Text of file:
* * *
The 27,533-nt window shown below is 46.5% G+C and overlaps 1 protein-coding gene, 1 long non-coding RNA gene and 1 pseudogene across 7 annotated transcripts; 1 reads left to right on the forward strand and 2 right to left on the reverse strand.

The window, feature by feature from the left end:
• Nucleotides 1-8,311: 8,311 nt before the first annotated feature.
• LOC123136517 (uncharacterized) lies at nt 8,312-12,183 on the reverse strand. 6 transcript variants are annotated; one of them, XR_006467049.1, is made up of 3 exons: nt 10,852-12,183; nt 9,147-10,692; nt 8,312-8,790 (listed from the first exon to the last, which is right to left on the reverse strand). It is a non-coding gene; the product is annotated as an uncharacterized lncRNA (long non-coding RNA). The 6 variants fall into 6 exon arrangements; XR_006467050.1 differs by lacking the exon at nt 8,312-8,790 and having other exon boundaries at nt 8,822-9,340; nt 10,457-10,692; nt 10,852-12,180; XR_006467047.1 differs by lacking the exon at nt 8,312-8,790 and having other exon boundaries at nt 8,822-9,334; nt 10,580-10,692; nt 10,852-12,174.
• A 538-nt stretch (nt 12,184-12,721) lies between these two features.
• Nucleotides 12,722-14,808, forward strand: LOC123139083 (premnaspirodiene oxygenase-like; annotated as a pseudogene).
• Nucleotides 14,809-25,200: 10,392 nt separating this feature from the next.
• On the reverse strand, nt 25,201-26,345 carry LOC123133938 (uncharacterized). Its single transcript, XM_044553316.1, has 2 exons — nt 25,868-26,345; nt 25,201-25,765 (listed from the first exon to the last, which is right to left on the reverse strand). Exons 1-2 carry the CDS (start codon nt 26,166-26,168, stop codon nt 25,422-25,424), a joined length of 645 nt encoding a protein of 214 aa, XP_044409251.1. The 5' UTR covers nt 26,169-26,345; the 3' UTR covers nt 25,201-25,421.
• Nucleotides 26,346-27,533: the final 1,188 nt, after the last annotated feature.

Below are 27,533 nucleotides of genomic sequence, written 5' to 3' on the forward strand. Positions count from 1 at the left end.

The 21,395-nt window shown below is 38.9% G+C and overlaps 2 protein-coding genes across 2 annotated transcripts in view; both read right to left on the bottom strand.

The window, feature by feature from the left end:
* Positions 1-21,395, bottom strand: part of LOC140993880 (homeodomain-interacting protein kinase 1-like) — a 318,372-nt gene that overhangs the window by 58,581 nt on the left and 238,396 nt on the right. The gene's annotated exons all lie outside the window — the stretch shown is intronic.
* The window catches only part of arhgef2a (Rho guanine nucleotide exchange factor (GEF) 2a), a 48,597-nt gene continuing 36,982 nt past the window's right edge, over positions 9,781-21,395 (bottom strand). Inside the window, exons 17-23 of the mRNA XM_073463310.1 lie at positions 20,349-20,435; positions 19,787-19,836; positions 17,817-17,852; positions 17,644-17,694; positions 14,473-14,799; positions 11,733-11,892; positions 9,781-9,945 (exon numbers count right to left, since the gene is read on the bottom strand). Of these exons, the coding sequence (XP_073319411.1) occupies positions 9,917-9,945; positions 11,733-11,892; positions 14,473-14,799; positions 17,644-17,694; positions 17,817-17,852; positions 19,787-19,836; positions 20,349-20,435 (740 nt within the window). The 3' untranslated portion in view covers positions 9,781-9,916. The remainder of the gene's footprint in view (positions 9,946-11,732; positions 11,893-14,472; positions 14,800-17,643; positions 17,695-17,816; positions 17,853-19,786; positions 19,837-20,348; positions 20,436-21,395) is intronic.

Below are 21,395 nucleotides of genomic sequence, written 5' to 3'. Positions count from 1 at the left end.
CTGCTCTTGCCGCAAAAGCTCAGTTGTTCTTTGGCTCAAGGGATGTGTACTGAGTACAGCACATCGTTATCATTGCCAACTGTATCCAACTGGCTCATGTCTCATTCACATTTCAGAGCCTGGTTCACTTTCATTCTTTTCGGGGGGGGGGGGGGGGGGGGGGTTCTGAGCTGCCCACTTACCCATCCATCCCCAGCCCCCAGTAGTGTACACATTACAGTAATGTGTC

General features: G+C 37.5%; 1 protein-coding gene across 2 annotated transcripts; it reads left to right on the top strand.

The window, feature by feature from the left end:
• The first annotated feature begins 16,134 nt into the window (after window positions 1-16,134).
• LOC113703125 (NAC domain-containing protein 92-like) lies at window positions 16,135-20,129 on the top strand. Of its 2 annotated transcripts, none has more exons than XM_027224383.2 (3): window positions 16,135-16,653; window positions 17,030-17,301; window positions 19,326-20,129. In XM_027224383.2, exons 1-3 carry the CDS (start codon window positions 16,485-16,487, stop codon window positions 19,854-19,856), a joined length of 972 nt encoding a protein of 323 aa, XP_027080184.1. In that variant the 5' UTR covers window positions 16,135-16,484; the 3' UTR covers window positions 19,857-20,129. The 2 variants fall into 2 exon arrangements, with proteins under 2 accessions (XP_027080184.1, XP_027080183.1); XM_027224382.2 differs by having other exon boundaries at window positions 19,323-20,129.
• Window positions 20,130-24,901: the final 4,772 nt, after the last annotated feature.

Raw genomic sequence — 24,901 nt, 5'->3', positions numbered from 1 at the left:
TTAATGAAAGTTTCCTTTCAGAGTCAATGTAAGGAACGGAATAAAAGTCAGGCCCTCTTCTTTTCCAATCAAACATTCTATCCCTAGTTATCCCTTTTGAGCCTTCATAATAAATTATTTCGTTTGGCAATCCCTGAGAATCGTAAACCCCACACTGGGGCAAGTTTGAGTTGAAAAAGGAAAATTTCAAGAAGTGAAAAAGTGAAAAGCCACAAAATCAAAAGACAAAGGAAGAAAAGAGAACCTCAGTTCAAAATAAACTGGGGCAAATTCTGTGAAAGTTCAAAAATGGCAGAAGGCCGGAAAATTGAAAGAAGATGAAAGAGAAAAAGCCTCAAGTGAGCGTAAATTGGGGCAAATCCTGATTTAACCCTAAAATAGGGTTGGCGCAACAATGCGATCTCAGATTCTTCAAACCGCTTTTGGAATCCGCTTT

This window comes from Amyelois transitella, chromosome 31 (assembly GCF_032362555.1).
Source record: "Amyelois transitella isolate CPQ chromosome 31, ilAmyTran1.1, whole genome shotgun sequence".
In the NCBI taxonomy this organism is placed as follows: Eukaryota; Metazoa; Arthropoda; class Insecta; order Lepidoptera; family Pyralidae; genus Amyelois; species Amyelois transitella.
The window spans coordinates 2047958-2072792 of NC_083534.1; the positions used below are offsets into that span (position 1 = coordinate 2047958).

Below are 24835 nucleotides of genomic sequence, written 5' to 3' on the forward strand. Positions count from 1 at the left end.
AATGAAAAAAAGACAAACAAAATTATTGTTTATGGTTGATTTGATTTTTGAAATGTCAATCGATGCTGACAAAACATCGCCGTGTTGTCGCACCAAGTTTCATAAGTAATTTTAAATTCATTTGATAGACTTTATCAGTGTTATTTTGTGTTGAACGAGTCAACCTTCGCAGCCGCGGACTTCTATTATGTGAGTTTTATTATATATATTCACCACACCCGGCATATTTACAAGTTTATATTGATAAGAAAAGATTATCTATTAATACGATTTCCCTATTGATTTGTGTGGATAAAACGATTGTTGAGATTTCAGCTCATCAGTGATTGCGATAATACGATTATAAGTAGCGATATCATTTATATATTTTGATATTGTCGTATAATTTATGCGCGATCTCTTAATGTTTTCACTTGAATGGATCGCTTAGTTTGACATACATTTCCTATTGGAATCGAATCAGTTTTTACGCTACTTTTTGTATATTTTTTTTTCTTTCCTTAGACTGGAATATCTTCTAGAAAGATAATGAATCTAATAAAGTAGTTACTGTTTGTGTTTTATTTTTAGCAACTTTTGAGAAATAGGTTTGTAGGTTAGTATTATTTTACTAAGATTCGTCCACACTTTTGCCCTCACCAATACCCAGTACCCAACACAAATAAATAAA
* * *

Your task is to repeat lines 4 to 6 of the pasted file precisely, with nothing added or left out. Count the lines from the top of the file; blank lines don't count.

• LOC123136517 (uncharacterized) lies at nt 8,312-12,183 on the reverse strand. 6 transcript variants are annotated; one of them, XR_006467049.1, is made up of 3 exons: nt 10,852-12,183; nt 9,147-10,692; nt 8,312-8,790 (listed from the first exon to the last, which is right to left on the reverse strand). It is a non-coding gene; the product is annotated as an uncharacterized lncRNA (long non-coding RNA). The 6 variants fall into 6 exon arrangements; XR_006467050.1 differs by lacking the exon at nt 8,312-8,790 and having other exon boundaries at nt 8,822-9,340; nt 10,457-10,692; nt 10,852-12,180; XR_006467047.1 differs by lacking the exon at nt 8,312-8,790 and having other exon boundaries at nt 8,822-9,334; nt 10,580-10,692; nt 10,852-12,174.
• A 538-nt stretch (nt 12,184-12,721) lies between these two features.
• Nucleotides 12,722-14,808, forward strand: LOC123139083 (premnaspirodiene oxygenase-like; annotated as a pseudogene).